The brand has been around since the ’60s, but I hadn’t ever tried a pair until I received one in a recent Fix.
The shoes are styled like a loafer and made of durable canvas.
They don’t have much in the way of an arch, and the fit is similar to that of Vans – you feel sturdy and close to the ground, not up on a platform. The bottom has a gently pebbled tread and only a hint of a heel.
The color of this pair is black, but it is really more of a charcoal.
The fit with SeaVees is great on my feet – they have a snug, contoured fit without pinching any toes.
Hawker Rye Essential Wash Garment Dye Short ($44): These shorts came in a deep, brilliant blue, softened by the “essential wash” process. The result is a soft look with some lightening of tone, especially near seams and raised areas.
The styling is pretty classic, with a zippered fly, relatively short belt loops, and a dark button front.
There are two back pockets in addition to the two on the sides.
A striped lining adds a bit of flair (and there is a spare button, too).
Mavi Sophos Printed Chambray Shirt ($58): This shirt definitely has a very unique look, appearing to be both chambray and textured.
The fabric, however, is actually flat, and the very convincing large thread pattern is just a print, with the actually woven threads being much finer.
It buttons up with brown buttons that give it a bit of a beachy or tropical feel.
The sleeves are shorter than typical on a Hawaiian or bowling shirt, and they are rolled loosely, furthering the tropical vibe.
The yoke has some colorful stitching just on the interior.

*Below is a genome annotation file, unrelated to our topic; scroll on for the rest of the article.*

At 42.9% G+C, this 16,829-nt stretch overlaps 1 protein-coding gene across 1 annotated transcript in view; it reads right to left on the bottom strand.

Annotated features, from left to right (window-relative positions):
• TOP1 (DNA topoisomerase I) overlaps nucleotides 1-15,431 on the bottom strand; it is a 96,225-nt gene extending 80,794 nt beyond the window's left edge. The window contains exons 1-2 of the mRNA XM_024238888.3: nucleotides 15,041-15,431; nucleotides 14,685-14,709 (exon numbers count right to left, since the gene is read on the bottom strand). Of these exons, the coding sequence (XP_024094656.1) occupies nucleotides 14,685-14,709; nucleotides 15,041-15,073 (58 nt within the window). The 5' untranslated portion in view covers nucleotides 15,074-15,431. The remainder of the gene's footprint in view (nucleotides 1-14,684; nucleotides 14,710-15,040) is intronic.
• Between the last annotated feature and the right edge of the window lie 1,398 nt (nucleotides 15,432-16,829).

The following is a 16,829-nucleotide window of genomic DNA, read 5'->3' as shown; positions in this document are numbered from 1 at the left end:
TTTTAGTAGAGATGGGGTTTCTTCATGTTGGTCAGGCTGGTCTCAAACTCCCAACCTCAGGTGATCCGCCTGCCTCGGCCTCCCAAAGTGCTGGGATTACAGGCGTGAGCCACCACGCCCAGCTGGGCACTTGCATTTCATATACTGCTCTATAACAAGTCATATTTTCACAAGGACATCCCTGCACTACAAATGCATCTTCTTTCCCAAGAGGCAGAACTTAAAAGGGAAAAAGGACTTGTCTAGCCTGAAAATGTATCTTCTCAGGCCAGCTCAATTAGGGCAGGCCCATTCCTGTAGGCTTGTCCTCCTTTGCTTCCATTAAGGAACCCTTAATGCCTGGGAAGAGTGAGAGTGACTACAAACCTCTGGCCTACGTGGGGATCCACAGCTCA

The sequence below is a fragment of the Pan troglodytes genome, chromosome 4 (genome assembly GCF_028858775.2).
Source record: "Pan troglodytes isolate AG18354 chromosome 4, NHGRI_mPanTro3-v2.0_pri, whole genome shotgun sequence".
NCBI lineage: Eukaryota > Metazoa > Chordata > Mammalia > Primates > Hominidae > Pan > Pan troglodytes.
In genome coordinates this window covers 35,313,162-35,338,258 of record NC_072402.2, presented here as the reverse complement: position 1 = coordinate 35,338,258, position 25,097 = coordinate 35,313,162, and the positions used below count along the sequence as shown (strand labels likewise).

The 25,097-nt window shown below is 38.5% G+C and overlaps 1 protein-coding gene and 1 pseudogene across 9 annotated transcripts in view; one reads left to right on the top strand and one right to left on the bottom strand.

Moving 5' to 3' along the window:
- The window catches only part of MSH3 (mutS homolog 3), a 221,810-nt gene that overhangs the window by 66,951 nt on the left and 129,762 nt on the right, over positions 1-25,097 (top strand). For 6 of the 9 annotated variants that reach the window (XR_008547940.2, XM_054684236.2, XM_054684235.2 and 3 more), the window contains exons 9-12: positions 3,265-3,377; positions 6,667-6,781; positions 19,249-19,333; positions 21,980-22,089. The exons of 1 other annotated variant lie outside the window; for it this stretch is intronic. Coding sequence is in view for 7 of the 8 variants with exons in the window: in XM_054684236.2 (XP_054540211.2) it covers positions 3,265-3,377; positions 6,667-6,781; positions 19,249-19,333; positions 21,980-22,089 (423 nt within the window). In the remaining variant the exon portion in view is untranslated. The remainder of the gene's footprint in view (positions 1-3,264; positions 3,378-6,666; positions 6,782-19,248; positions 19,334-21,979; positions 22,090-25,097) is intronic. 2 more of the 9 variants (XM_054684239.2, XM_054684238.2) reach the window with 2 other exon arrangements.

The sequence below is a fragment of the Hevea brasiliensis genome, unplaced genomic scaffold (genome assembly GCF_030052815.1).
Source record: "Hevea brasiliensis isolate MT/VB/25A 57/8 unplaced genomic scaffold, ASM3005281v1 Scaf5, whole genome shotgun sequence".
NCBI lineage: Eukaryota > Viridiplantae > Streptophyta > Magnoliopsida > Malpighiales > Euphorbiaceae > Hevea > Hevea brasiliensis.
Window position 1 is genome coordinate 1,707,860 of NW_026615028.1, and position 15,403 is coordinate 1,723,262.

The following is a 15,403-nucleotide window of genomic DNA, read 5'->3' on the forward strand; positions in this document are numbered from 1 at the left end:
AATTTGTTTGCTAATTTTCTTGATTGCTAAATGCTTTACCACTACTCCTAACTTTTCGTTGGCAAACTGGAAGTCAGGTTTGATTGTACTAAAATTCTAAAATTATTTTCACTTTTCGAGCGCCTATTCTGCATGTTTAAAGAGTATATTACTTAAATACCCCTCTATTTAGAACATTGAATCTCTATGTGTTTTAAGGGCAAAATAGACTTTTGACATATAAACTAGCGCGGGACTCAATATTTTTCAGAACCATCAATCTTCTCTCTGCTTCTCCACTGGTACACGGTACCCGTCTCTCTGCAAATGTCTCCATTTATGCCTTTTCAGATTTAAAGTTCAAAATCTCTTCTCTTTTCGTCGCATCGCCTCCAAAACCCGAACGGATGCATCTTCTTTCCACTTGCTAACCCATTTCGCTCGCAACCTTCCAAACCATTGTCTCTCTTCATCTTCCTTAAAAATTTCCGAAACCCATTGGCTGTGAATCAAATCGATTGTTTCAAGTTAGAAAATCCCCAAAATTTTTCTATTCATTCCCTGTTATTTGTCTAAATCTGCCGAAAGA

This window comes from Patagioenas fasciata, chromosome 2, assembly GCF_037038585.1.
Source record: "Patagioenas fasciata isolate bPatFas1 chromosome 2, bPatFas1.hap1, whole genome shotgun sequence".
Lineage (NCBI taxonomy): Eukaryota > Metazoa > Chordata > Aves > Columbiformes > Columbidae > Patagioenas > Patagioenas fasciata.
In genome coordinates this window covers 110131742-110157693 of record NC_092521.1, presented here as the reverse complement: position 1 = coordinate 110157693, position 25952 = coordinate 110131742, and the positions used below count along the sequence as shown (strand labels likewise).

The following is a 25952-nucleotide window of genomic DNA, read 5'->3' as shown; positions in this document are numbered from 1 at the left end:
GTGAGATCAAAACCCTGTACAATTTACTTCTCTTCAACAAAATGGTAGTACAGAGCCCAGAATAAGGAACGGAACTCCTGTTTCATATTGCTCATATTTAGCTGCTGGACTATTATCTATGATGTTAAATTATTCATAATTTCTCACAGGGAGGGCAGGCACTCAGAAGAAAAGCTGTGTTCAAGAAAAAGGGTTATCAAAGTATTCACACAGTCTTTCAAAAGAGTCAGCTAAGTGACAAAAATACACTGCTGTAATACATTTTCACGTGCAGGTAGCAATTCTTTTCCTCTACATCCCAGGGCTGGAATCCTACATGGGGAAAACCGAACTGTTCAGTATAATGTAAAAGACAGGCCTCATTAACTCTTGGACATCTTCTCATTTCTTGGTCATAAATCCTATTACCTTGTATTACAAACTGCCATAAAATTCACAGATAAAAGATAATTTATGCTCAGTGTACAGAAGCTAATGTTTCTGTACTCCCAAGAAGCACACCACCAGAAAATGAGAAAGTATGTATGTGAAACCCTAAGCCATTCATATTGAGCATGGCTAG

Julian & Mark Jenson Overdyed Layered Crew Tee ($34): This shirt is for those times you don’t want to go full Ed Hardy, but still need to achieve that aging rocker look. The shirt has a bit of weight to it because of the detailing.
The “over-dyed” look is the opposite of a washing effect, and the shirt remains light at the seams only. The shirt has an extra, roughly cut layer around the neck and sleeves for a layered look.
The sides are darted – I thought this was a nice, but out-of-place touch usually found on polos.
The yoke has a loop of stitching that swoops down from the collar. It tilts heavily toward the right – I suspect it was intended to be symmetrical. It is purely decorative, as it doesn’t secure any lining on the interior.
Threads 4 Thought Baseline Triblend Crew Tee ($28): Chambray is the order of the day. I like this shirt much more than the last. It has straightforward styling, a lovely light purple hue, and a pleasant chambray.
The collar is slightly looser (width-wise) than a standard tee for a more relaxed, Summery feel. I like it when they include a relatively inexpensive and non-controversial item like this in a Fix, as it is a great way to get something for your styling fee even if you don’t feel like investing in anything else in the Fix.
This Fix was definitely in Summer mode, with shorts, loafer-style sneaks, and light shirts. I’m not sure about my selections this time being “forward,” as they seemed to hit more of a retro note to me, with a mix of late 90’s and early 00’s details, fits, and washes. Everything old is new again, so perhaps back is the new forward. I did really like the purple tee and the SeeVees, though my arches don’t jive with the latter.
What do you think of Stitch Fix Men?